on the undisturbed and disturbed
portions  of the  watershed  Both the
relative quantity and quality  of direct
and subsurface runoff from the mined
land  are important determinants of the
parameter Pm. The relationship is
Pm  fs
                   (1 ~ fsm) Pg
where fsm is the fraction of the total
runoff from the mined land that is direct
runoff, Psm is the dissolved  solids
concentration in direct runoff, and Pgm is
the dissolved solids concentration in the
subsurface runoff.
  It is anticipated that pre-mine moni-
toring will establish the value of Pn, and
the appropriate value for R is determined
from  the  mine  plan. The remaining
parameters to be estimated are PSm, Pgm,
fsm and K Probably the most reasonable
estimate of Pgm can  be made from
a judicious study of the quality of spoil
water from  nearby mines in a similar
hydrogeochemical  environment. Sam-
pling  of springs formed  on the interface
between the spoil and the undisturbed
underburden and/or of wells completed
in the spoil aquifer is recommended. In
the absence of this possibility, present
experience suggests that the dissolved
solids concentration  in extracts from
saturated  drill cuttings will  provide  a
reasonable lower limit for Pgm.
  The hydrologic parameter K, being the
ratio  of total  unit area runoff on the
undisturbed  ground to that on the mined
land,  depends directly on the relative
consumptive use of water on the two
portions of the watershed. The quantity
of water consumptively used depends,
in turn, upon the type and  quality  of
vegetal cover, the  potential evapotran-
spiration, and the timing and volume of
infiltration  into  the  soil.  In arid  and
semi-arid climates, the potential annual
evapotranspiration is larger than the
mean annual precipitation. Considering
the fact that  a fraction of precipitation is
lost by direct runoff instead of entering
the root zone, it becomes apparent that
the potential evapqtranspi ration is an
even  greater multiple of the volume of
soil water available for plant use. At first
glance it would seem, therefore, that no
subsurface  runoff would occur under
such  circumstances. However, the
timing and volume of infiltration maybe
such that, at particular times, the water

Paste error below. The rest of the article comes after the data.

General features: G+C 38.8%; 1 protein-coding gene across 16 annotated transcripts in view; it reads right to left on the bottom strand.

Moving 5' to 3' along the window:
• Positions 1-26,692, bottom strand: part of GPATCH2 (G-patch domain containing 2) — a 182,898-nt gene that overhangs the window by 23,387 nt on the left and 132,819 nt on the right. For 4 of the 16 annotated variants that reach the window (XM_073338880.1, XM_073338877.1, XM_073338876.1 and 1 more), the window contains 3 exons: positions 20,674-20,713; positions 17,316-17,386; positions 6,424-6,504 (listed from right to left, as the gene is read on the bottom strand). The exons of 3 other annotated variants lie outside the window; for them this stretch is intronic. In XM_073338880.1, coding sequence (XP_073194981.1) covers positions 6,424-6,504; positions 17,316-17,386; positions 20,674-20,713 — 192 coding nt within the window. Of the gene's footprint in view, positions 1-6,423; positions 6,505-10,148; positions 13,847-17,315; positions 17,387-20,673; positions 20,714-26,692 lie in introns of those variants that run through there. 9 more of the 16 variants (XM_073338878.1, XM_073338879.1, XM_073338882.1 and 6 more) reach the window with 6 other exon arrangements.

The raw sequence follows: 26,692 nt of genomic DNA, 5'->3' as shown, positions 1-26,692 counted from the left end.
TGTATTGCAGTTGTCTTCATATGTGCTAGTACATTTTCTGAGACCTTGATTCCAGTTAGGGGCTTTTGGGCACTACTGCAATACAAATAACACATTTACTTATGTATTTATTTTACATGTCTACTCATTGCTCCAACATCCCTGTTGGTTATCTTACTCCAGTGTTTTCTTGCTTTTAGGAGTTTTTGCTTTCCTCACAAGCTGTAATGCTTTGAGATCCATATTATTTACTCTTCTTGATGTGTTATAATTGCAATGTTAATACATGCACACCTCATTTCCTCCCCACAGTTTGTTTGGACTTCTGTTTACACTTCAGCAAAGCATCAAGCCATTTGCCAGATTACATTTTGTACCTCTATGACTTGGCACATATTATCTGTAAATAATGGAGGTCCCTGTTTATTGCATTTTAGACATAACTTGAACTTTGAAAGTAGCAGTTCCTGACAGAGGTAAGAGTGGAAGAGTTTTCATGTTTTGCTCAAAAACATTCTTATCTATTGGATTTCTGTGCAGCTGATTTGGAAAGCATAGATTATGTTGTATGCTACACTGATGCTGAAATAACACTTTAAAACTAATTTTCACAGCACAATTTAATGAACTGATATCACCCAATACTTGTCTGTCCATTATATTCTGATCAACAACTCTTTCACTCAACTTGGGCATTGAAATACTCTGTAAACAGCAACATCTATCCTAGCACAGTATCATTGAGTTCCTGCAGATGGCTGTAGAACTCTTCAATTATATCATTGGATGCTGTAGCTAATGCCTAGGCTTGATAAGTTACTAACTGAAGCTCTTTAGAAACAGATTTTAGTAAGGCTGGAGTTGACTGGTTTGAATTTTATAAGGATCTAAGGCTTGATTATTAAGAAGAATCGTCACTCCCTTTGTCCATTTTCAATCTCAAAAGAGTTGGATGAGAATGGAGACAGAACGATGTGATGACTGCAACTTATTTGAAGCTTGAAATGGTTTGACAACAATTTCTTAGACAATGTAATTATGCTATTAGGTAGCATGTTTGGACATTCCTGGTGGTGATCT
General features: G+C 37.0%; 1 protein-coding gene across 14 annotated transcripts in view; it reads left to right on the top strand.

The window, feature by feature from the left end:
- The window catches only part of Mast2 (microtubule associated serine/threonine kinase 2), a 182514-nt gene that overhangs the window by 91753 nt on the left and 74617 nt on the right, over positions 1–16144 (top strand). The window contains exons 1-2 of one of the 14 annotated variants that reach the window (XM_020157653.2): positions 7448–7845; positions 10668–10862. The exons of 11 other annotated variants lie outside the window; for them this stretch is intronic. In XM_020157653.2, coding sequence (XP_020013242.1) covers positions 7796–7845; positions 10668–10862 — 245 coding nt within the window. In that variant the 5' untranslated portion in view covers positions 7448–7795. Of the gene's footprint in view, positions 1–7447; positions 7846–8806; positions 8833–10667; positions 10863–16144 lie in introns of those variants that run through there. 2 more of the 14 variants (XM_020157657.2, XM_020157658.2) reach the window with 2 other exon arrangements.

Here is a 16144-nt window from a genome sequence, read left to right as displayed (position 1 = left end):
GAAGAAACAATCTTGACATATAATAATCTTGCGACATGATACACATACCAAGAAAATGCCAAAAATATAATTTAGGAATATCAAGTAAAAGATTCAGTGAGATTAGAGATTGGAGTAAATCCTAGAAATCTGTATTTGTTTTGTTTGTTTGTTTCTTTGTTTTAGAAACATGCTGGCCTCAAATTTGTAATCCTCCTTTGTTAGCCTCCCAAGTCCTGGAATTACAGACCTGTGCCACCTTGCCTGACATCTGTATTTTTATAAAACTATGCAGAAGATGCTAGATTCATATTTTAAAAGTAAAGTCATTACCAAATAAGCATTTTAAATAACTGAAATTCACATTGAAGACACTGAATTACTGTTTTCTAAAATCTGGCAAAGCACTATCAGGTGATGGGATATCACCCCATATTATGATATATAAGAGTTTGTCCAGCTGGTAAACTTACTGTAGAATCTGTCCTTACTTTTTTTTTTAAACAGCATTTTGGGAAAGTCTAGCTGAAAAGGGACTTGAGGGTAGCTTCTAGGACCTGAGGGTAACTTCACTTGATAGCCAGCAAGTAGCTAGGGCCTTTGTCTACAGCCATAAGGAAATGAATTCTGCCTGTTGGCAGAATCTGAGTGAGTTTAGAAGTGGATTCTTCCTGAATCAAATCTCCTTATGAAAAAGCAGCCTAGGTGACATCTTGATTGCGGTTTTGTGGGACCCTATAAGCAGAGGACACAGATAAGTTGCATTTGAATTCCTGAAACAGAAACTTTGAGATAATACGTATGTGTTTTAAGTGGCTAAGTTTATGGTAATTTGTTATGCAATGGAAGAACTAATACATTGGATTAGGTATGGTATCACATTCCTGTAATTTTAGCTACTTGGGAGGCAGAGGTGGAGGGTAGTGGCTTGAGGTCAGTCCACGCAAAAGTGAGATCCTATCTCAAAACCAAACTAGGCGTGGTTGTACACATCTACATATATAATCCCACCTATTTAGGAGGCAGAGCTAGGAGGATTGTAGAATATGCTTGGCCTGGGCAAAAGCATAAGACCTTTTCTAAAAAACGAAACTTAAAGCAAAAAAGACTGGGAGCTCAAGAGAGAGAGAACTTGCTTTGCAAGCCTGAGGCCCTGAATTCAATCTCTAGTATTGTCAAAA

holding capacity of the soil is exceeded
and percolation through the root zone
occurs. This is especially true where a
large fraction of the annual precipitation
is in the form of snow that accumulates
through the winter and melts quickly in
the spring. Subsurface runoff may occur
in  response to percolation below the
root zone  during  this period, even
though there exists a deficit of available
soil moisture on the average over the
year. Thus, both K and fsm are directly
dependent  upon the  partitioning  of
precipitation into infiltration and direct
runoff components.
  The procedures used to estimate the
long-term values for K and fsm are based
upon  long-term mean water  balance
computations made for the surface and
the root  zone. The surface water
balance is used to compute infiltration
by subtracting  direct  runoff from
precipitation. The infiltration  is then
used  as  input to the soil-water zone
balance. The  subsurface runoff  is
computed as the residual required  to
maintain a  soil-water  zone balance.
  The first  step in this procedure is to
compute  long-term  mean monthly
direct runoff  The  Soil Conservation
Service  Curve Number method is used
to estimate daily direct runoff by month
using the historical precipitation record
as input.  A histogram  procedure  is
provided that  minimizes the  required
computations. The mean monthly direct
runoff is subtracted  from the mean
monthly precipitation to yield the mean
monthly infiltration  Table 1 shows the
results of one such computation.
  Infiltration is used as input to the soil-
water zone balance computation. An
accounting is kept of the available water
in storage in the root zone as a means of
determining when the evapotranspira-
tion  demand exceeds the quantity of
water available.  By this method, the
actual evapotranspiration is calculated
as being equal to the demand or to the